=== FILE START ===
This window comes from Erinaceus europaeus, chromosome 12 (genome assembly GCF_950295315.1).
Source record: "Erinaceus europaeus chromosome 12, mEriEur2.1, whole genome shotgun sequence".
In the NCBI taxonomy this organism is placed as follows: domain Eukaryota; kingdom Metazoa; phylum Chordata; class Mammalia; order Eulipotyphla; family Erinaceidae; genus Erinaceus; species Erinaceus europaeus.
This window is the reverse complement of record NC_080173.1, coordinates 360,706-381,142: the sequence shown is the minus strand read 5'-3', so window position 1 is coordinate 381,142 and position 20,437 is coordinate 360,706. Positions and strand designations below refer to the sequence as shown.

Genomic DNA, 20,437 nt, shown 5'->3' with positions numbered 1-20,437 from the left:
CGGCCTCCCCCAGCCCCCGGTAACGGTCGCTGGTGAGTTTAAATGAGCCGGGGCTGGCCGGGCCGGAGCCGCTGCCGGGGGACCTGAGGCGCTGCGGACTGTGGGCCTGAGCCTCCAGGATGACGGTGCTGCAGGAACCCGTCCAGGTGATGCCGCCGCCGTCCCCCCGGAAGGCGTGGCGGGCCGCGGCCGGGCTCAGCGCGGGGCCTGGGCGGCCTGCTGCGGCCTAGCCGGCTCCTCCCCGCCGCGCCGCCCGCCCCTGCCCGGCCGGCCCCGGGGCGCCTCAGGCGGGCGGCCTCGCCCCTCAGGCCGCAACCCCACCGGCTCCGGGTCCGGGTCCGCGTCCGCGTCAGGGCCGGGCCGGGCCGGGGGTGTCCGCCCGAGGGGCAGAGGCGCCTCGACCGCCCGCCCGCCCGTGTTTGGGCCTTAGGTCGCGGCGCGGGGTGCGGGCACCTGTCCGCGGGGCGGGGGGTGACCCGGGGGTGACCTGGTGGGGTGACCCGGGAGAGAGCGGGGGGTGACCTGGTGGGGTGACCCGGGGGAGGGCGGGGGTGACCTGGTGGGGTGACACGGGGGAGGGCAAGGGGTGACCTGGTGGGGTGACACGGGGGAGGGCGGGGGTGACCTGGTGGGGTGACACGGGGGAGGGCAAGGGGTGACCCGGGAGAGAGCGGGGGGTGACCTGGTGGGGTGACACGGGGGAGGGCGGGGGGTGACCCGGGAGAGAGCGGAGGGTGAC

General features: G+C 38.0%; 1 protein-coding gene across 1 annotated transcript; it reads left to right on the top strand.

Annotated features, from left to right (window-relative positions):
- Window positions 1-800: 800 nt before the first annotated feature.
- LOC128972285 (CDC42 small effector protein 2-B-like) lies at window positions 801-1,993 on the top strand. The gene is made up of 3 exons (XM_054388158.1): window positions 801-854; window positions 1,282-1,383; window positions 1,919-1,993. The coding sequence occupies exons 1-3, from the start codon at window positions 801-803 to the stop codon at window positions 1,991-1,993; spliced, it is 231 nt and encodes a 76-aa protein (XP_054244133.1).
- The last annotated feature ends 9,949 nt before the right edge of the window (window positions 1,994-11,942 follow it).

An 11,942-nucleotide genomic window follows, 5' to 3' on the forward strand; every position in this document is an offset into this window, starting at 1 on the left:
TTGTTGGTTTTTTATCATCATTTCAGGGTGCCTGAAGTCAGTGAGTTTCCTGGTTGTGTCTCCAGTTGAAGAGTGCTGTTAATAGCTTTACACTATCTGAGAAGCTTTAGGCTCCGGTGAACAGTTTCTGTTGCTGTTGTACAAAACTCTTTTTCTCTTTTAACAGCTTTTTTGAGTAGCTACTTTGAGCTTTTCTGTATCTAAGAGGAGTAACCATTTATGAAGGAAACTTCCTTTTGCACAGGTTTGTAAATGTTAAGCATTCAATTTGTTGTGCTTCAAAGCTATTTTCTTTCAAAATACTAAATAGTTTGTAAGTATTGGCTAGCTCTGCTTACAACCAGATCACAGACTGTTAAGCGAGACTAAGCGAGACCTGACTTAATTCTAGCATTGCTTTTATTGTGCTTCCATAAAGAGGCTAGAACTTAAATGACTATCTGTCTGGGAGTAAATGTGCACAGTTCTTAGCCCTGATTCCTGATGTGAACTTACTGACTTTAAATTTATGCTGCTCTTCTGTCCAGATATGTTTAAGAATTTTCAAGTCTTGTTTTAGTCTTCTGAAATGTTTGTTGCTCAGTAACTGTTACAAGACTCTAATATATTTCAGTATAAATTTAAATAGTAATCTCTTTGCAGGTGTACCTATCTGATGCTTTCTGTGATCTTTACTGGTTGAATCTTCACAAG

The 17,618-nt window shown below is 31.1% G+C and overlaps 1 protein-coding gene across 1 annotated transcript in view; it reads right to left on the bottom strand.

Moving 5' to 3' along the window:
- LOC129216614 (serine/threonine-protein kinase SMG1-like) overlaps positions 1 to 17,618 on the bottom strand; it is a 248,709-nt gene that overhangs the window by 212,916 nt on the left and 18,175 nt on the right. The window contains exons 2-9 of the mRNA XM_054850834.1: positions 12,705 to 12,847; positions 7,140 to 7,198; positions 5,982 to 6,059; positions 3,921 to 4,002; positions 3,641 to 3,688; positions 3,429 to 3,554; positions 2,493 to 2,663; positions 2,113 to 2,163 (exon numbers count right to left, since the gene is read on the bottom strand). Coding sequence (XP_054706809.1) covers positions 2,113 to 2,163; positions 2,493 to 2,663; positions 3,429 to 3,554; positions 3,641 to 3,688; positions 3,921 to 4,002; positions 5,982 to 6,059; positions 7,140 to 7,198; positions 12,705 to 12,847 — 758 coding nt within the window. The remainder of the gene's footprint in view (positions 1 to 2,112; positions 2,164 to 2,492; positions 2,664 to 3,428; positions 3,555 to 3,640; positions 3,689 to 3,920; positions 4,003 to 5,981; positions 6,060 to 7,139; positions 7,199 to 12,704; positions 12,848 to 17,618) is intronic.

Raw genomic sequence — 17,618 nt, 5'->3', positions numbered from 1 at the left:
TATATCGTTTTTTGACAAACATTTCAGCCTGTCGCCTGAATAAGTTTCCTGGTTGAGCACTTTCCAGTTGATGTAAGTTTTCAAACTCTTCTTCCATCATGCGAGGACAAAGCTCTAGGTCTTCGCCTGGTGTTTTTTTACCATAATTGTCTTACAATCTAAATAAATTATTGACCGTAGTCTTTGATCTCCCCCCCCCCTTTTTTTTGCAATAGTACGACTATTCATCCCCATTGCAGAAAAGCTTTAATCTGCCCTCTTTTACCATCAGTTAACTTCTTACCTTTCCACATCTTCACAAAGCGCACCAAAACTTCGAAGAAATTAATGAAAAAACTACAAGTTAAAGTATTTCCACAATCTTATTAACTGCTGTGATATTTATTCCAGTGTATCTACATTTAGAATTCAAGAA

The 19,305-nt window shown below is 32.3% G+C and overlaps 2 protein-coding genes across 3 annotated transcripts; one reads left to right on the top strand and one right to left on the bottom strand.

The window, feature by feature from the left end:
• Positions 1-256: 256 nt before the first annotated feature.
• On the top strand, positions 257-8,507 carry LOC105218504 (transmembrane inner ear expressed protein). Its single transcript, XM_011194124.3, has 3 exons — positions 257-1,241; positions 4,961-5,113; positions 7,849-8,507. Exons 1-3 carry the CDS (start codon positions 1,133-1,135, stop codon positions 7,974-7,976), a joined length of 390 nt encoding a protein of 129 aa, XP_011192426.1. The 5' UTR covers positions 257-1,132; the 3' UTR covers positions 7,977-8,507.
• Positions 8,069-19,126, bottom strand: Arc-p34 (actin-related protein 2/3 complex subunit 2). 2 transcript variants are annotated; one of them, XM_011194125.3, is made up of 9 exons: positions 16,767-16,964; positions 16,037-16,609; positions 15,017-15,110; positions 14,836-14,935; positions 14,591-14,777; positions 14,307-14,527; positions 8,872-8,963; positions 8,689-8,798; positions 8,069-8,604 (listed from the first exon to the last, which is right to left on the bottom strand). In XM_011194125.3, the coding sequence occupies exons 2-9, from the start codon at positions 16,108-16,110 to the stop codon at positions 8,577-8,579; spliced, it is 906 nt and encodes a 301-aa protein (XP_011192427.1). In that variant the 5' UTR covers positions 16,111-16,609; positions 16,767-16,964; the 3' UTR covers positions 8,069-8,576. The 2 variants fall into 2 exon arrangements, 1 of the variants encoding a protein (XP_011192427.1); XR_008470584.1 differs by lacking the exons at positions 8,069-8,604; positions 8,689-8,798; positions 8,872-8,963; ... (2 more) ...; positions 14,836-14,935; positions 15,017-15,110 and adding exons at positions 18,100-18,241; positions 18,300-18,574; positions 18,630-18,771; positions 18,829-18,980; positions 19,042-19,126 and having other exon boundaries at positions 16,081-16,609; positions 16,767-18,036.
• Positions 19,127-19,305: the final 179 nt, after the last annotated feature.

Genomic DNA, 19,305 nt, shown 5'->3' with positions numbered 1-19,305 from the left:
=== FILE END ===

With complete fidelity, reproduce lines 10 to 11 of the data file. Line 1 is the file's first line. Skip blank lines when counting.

- LOC128972285 (CDC42 small effector protein 2-B-like) lies at window positions 801-1,993 on the top strand. The gene is made up of 3 exons (XM_054388158.1): window positions 801-854; window positions 1,282-1,383; window positions 1,919-1,993. The coding sequence occupies exons 1-3, from the start codon at window positions 801-803 to the stop codon at window positions 1,991-1,993; spliced, it is 231 nt and encodes a 76-aa protein (XP_054244133.1).
- The last annotated feature ends 9,949 nt before the right edge of the window (window positions 1,994-11,942 follow it).